Posted on October 25, 2020 by
When is excluded information under the GIPA Act really excluded?
The Government Information (Public Access) Act 2009 is generally assumed to have been designed to open up government information to the public. Nevertheless, the Act identifies broad categories of ‘excluded information‘ of certain agencies which are subject to a conclusive presumption of an overriding public interest against disclosure.
In a recent judgment, the Appeal Panel of the NSW Civil and Administrative Tribunal held that these categories of excluded information are to be interpreted broadly. We will seek to set out what this means for state and local public sector agencies when exercising their functions under the GIPA Act.
The Beregi Decision
In Beregi v Department of Planning Industry and Environment  NSWCATAP 185, the Appeal dealt with an application for access to information relating to a public inquiry carried out s 438U of the Local Government Act 1993 into North Sydney Council.
The then Office of Local Government (OLG) claimed that the documents were excluded information on the basis that they related to the complaint handling and investigative functions of the OLG, and therefore were subject to a conclusive presumption of an overriding public interest against disclosure.
Excluded information is defined in Schedule 4 of the GIPA Act as follows:
excluded information of an agency specified in Schedule 2 means information that relates to any function specified in that Schedule in relation to the agency.
In considering that definition, the Appeal Panel, despite acknowledging the overriding purpose of the GIPA Act to facilitate the release of information, held that the term ‘relates to‘ is to be given a broad meaning. It stated that:
Notwithstanding Parliament’s intention that the GIPA Act is to be interpreted so as to further the object of that Act (s 3(2)), that object is not to ensure the provision of access to all government information. It includes to “open government information to the public by … providing that access to government information is restricted only when there is an overriding public interest against disclosure” (GIPA Act, s 3(1)(c)). The use of the term “relates to” indicates, in our view, that the legislature intended there to be an overriding public interest against disclosure of government information having a broad connection to the OLG’s complaint handling and investigative functions, where those functions were conferred by or under any Act on the OLG (GIPA Act, Sch 2, cl 2).
This has significant implications for not only the OLG but other agencies whose information is identified as excluded information in Schedule 2 of the GIPA Act. There is no requirement for there to be a significant or direct connection with the relevant functions identified in Schedule 2.
As a result, substantial amounts of information could fall within the scope of excluded information. By way of example, the Tribunal at first instance in Beregi said in the context of the OLG that all information tied to a complaint, from the point of its receipt by the OLG up to its resolution, related to the OLG’s complaint handling functions and was therefore excluded information.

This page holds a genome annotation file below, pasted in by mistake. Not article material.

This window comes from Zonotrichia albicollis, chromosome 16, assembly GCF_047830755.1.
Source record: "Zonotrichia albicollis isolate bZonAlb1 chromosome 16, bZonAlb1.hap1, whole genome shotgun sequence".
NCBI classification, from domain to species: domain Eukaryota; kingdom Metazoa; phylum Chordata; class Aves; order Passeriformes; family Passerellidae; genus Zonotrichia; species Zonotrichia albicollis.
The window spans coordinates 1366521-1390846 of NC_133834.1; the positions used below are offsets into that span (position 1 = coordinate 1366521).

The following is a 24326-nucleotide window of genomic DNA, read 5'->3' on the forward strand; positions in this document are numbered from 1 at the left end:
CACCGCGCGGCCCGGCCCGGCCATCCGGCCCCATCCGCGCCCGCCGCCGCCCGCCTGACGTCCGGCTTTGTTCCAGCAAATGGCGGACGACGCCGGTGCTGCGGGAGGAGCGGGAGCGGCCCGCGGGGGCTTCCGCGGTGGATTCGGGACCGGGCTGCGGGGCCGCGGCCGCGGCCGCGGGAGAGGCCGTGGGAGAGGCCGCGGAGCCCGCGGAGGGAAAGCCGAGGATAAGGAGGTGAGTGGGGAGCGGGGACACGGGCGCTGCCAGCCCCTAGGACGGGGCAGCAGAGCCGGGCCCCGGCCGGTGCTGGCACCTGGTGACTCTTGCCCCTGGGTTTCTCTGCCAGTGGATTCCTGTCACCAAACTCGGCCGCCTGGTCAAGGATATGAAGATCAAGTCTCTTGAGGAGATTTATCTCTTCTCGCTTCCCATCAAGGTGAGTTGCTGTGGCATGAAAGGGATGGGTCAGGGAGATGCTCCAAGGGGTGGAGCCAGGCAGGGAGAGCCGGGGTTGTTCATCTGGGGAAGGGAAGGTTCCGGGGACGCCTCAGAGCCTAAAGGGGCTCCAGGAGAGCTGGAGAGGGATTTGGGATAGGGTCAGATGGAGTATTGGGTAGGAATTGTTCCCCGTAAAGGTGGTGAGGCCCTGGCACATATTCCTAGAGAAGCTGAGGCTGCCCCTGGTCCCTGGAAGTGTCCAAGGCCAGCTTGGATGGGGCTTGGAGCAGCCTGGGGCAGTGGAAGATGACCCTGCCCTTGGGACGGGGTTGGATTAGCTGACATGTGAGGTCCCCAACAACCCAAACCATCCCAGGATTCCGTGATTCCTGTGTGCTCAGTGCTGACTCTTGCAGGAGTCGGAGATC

The broad scope of excluded information significantly circumscribes the ability of the public to access information that may be even tangentially related to the functions of public sector agencies. No access application can be lodged directly with the agency for excluded information of that agency (GIPA Act, s 43). Where the application is made to another agency, the information is subject to a conclusive presumption of an overriding public interest against disclosure (GIPA Act, s 14(1)).
This is subject to one important caveat which was also addressed by the Tribunal. Excluded information is not subject to a conclusive presumption of an overriding public interest against disclosure in circumstances where an agency consents to disclosure.
The Appeal Panel made clear in Beregi that any consent must be consent for the purposes of disclosure under the GIPA Act. Another authority cannot rely upon some previous disclosure (such as pursuant to a subpoena, or to another party), to conclude that an authority consents to the disclosure of its information. That authority is required to be consulted in relation to the specific access application (Sch 1, cl 6(2)); any past consent is irrelevant.
Combined with the Appeal Panel’s findings in relation to the scope of excluded information, this strengthens the ability of public sector agencies to limit access to information. In that way, the decision in Beregi represents a significant bulwark against the release of sensitive information to the public.
You can read the decision in Beregi here.
To discuss this post, please contact Carlo Zoppo on 8235 9705 or Matt Harker on 8235 9714.